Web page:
football men in an effort to preserve a
semblance of order.
Ex-Governor John H, McGraw was the
first familiar face the crowd saw. He
was cheered like the champion gladiator
returning from the arena. He kept point
ihg back to tho last car, smiling until all
This Butter, so wrapped, -is in an odorless, air-tight, germ-proof
package, containing one and two pounds, which preserves all of its
original delicacy and sweetness, maintaining the aroma, belonging to
fresh-made Butter. This is the only method by which Butter can be
kept without contamination of any kind. White Clover is the oldest
and best brand of Butter on the market, and this additional safe
guard to preserve its sweetness and purity will be appreciated by
the public.
Accept no other brand from your dealer.
We are jobbers exclusively in Butter, Cheese and Eggs. -
his teeth were in view, while his bald
pate was shining like a mackerel in the
sun, under the glare of the electric lights.
The crowd took the cue and surged
toward tha rear of the train. When Mr.
Piles appeared he was grabbed by a
dozen pairs of hands and was literally
dragged to the platform. The squad of
police tried to form a square to protect
the new Senator, but the bluecoats were
brushed aside and Mr. Piles was half
carried to the carriage. He stood bare
headed under an electric light and tried
to tell how much he appreciated the dem
onstration, but every time he stopped for
breath the cheering broke out afresh.
Finally his voice rang out above the din
to say:
"Allow me to introduce Charles Sweeny,
that prince of princes, who elected me to
the United States Senate."
Mr. Sweeny got up In a carriage and
waved a slouch hat at the crowd, but his
voice was drowned in the cheers that
rumbled and roared under the old shed
that serves Seattle for a union depot.
Mr. Piles finally made his escape on the
plea that he was tired nearly to death,
but his carriage was followed by a
howling mob of men who under ordinary
circumstances are reputable citizens. To
morrow night a reception will be given
Mr. Piles at the Rainier Club and a
public ratification meeting is planned for
next week.
Fifty Thousand Dollars' Vorth of
Precious Metal.-
New York Press.
The most costly dinner of its size ever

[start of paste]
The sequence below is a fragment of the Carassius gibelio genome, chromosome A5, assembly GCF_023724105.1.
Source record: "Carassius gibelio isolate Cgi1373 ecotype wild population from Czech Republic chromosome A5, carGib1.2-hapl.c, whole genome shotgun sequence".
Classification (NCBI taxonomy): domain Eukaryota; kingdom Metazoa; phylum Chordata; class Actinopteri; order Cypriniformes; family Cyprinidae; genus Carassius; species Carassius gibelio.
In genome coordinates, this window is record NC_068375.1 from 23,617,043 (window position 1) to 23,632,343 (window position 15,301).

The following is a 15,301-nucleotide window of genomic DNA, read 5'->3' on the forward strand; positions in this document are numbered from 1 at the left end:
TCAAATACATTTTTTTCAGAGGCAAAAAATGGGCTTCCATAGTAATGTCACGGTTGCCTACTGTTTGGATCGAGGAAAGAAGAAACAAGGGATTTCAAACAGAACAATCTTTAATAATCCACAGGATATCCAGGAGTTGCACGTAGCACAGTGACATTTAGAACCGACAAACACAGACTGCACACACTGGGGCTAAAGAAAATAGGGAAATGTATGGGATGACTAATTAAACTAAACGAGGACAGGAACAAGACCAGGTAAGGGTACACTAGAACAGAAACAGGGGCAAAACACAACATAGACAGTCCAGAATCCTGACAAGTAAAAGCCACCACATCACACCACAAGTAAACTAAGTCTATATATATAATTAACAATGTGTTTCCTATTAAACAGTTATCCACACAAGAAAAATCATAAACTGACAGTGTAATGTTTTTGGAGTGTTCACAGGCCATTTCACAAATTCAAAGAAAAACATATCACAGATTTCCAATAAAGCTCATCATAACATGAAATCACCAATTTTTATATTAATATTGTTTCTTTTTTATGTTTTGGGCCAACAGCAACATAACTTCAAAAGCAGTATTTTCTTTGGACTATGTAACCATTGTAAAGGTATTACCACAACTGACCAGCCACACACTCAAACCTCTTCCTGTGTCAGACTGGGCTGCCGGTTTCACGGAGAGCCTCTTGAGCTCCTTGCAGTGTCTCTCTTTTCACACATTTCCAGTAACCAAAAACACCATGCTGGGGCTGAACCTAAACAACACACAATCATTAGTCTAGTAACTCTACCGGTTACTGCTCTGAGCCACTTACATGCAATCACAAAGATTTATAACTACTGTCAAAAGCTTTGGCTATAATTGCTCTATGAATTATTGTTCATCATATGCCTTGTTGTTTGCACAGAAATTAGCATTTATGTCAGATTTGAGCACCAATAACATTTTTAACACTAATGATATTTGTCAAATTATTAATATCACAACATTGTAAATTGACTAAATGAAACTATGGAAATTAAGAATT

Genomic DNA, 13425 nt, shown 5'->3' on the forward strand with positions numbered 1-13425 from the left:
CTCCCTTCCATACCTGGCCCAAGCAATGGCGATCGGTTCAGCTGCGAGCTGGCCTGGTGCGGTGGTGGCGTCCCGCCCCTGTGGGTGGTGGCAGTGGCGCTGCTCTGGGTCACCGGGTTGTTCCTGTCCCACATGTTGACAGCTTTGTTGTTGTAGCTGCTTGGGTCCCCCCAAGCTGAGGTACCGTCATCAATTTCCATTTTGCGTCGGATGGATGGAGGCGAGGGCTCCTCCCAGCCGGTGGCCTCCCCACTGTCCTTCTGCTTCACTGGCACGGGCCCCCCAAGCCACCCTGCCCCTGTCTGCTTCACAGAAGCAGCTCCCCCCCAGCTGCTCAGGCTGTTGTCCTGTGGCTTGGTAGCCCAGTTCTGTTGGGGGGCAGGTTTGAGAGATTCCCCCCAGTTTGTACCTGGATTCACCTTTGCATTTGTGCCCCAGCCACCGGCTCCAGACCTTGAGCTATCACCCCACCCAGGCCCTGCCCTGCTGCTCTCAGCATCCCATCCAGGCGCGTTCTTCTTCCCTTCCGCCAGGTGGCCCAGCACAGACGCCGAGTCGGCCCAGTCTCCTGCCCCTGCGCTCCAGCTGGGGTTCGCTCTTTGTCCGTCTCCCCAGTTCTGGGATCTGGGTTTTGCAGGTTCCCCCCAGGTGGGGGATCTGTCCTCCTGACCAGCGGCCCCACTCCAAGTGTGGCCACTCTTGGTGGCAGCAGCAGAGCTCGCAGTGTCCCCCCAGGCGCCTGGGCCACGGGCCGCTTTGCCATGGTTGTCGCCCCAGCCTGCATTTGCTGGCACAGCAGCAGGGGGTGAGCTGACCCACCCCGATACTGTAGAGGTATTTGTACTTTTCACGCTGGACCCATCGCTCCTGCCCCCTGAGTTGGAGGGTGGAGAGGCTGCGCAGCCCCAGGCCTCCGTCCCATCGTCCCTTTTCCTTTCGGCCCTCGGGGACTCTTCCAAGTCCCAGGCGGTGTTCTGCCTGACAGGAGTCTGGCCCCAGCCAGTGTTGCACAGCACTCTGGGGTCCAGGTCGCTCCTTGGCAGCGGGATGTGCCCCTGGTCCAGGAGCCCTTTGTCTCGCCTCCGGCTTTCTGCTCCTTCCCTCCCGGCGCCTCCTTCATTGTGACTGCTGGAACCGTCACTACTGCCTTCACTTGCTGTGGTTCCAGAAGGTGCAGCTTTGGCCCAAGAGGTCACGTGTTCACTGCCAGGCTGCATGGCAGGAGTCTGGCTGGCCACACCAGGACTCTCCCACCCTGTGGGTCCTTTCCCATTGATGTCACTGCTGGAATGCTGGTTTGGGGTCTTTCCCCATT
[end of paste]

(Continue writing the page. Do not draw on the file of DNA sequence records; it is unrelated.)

given in Now York was that of i-r. and
Irs. J. H. Hanan at the HoteLSt. Regis,
xhlrty-six guests sat down to tho great
horseshoe table, and everything that they
Late or drank was from gold plate. Tho
entire secona noor was usea ior uie occa
sion, and the dinner was served In the
marble room.
The magnificent $50,000 gold service of
the hotel, about which so much has been
written, was In actual use for the first
time. Mr. Hanan having stipulated several
months ago that the gold service should
bo reserved for this entertainment. Every
thing of tilts service is golden plates,
knives and forks, comports and cande
labra; even the glasses used were deco
rated with the precious metal.
Mrs." Hanan, who Is an extremely hand
some woman, received In the small blue
and white reception-room. She was
gowned In pearl-colored polnte de Venise
and wore some superb pearl ornaments,
Including a pearl collar ami necklace.
The marble banquet-room presented a
charming picture as the guests entered.
Tho table was built after tho style of
Louis XV, and was in tho shape of an
elongated horseshoe. The guests sat
around tho outside of the table, and the
decorations, of yellow and white 'jonquils
and roses, wero arranged along the inner
edge. More than 1000 Marechal Nell roses
and other yellow blossoms were on the
table and In every nook.
The souvenirs were very costly. At each
plate was a bouquet of gardenias. Each
man present received a boutonniere vase
of gold and each woman a small gold
The Hanans recently completed a new
home at 23 East Flftyfirst street. They
had intended to open It with a big dinner,
but when the time came for making out a
list of guests It was found that an affair
of any size could not be given in thi
It was indignantly denied that the date
of the great dinner has anything to do
with the seventh anniversary of the suit
for $105,000 worth of presents brought by
Mr. Hanan against Mrs. Hanan when she
was Mrs. James H. Thompson.
America's Little White Slaves.
Field and Stream.
Good specimens of "humanity, good